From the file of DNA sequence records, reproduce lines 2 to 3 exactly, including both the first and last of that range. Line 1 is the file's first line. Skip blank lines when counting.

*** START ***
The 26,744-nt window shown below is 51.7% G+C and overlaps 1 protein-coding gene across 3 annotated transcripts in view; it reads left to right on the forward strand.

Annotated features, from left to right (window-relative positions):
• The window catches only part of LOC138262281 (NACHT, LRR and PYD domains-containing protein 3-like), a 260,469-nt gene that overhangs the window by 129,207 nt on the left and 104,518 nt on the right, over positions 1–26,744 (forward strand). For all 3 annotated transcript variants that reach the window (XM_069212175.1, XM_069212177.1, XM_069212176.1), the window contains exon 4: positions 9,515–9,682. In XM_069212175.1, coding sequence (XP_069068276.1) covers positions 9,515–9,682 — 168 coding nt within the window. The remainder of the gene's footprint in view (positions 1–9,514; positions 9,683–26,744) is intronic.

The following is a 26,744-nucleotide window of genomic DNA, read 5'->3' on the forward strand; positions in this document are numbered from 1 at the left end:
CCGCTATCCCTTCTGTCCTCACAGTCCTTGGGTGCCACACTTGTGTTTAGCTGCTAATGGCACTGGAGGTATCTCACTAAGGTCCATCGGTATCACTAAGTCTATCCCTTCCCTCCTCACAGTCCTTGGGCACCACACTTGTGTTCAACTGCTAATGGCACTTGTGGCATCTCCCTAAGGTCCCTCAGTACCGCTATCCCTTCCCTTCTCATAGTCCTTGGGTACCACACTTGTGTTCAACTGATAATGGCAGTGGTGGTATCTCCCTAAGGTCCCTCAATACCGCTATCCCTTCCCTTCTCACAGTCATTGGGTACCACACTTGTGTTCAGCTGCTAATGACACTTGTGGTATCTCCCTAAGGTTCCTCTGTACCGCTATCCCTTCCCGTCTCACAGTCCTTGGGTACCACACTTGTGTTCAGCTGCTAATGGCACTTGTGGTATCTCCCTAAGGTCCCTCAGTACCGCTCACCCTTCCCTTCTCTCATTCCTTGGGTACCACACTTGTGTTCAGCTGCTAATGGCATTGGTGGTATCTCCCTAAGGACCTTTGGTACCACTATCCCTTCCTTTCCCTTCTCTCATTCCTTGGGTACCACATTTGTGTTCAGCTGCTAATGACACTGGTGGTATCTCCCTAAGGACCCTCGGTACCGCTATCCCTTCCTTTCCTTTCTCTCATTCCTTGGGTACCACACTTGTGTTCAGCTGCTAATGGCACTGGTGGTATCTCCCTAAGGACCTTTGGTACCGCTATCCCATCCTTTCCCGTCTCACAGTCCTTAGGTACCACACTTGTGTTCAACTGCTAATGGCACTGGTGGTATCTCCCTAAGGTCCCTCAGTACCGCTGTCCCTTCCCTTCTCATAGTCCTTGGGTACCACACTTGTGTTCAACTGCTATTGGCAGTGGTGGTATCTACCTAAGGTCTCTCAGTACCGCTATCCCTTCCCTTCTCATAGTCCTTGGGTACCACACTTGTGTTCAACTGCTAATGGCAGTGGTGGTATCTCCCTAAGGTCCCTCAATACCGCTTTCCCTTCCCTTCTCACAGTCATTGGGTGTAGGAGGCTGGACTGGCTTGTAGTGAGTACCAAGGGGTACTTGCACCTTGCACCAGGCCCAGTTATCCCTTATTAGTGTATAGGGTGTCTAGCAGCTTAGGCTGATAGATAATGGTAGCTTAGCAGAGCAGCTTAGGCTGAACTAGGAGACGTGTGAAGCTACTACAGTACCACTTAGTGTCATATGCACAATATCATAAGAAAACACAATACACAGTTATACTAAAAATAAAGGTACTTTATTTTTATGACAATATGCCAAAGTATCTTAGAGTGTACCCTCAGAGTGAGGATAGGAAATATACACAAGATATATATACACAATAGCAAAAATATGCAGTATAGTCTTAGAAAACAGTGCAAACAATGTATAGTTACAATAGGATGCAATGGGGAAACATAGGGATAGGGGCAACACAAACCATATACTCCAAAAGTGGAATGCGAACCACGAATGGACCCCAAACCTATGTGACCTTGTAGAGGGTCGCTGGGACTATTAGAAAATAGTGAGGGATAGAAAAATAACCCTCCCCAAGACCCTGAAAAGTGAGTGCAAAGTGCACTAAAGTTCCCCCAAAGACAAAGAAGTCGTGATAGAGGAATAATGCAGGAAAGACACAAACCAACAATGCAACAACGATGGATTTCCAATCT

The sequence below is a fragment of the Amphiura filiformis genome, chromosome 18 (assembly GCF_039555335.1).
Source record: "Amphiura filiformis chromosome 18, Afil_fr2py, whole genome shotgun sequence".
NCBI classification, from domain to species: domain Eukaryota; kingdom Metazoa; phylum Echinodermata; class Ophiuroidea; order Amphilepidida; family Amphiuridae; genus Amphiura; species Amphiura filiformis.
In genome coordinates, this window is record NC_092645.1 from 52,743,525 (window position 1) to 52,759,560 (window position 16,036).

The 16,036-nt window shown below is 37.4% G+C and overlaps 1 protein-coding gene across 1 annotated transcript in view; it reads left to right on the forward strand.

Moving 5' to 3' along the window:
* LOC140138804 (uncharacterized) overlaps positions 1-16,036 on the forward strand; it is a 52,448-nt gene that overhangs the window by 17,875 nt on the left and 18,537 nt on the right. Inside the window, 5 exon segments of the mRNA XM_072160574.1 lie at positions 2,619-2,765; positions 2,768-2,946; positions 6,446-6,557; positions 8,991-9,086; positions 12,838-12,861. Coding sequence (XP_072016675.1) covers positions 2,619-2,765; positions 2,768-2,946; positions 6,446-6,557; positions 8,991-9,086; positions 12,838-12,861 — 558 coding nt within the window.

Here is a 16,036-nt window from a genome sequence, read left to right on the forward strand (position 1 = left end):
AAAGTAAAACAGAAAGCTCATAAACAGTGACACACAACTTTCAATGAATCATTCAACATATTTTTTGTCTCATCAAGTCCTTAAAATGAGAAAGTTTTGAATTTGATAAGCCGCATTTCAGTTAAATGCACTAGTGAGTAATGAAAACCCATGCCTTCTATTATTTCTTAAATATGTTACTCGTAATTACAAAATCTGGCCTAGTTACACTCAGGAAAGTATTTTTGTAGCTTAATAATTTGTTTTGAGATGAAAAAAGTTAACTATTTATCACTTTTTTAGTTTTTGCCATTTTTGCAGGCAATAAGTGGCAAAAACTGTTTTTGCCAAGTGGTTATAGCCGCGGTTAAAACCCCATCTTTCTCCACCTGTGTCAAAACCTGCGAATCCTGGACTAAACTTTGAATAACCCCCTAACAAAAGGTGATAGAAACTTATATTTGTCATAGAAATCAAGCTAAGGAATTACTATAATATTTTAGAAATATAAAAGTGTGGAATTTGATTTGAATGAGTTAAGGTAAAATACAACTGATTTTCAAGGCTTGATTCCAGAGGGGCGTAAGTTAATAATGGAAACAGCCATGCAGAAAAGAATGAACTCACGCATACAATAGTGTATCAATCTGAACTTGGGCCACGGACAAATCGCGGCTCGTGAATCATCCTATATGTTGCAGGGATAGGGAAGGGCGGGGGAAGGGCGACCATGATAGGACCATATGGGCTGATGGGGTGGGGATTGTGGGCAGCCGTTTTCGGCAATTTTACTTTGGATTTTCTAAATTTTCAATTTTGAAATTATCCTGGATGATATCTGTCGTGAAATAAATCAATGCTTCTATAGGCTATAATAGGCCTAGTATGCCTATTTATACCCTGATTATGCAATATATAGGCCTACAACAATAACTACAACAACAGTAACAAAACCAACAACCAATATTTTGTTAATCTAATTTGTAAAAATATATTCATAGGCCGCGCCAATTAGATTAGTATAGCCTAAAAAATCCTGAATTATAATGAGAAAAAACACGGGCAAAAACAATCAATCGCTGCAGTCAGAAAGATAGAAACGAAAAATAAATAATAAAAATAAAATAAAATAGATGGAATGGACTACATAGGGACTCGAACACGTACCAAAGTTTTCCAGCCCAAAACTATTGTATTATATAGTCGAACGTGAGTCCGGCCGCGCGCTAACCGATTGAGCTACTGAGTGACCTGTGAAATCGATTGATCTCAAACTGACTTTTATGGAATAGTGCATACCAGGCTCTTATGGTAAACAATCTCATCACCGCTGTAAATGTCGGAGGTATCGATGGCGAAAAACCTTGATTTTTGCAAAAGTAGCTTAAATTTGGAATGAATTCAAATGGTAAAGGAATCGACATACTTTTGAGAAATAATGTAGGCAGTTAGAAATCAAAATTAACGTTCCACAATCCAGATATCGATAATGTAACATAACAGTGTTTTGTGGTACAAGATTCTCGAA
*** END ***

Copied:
Annotated features, from left to right (window-relative positions):
• The window catches only part of LOC138262281 (NACHT, LRR and PYD domains-containing protein 3-like), a 260,469-nt gene that overhangs the window by 129,207 nt on the left and 104,518 nt on the right, over positions 1–26,744 (forward strand). For all 3 annotated transcript variants that reach the window (XM_069212175.1, XM_069212177.1, XM_069212176.1), the window contains exon 4: positions 9,515–9,682. In XM_069212175.1, coding sequence (XP_069068276.1) covers positions 9,515–9,682 — 168 coding nt within the window. The remainder of the gene's footprint in view (positions 1–9,514; positions 9,683–26,744) is intronic.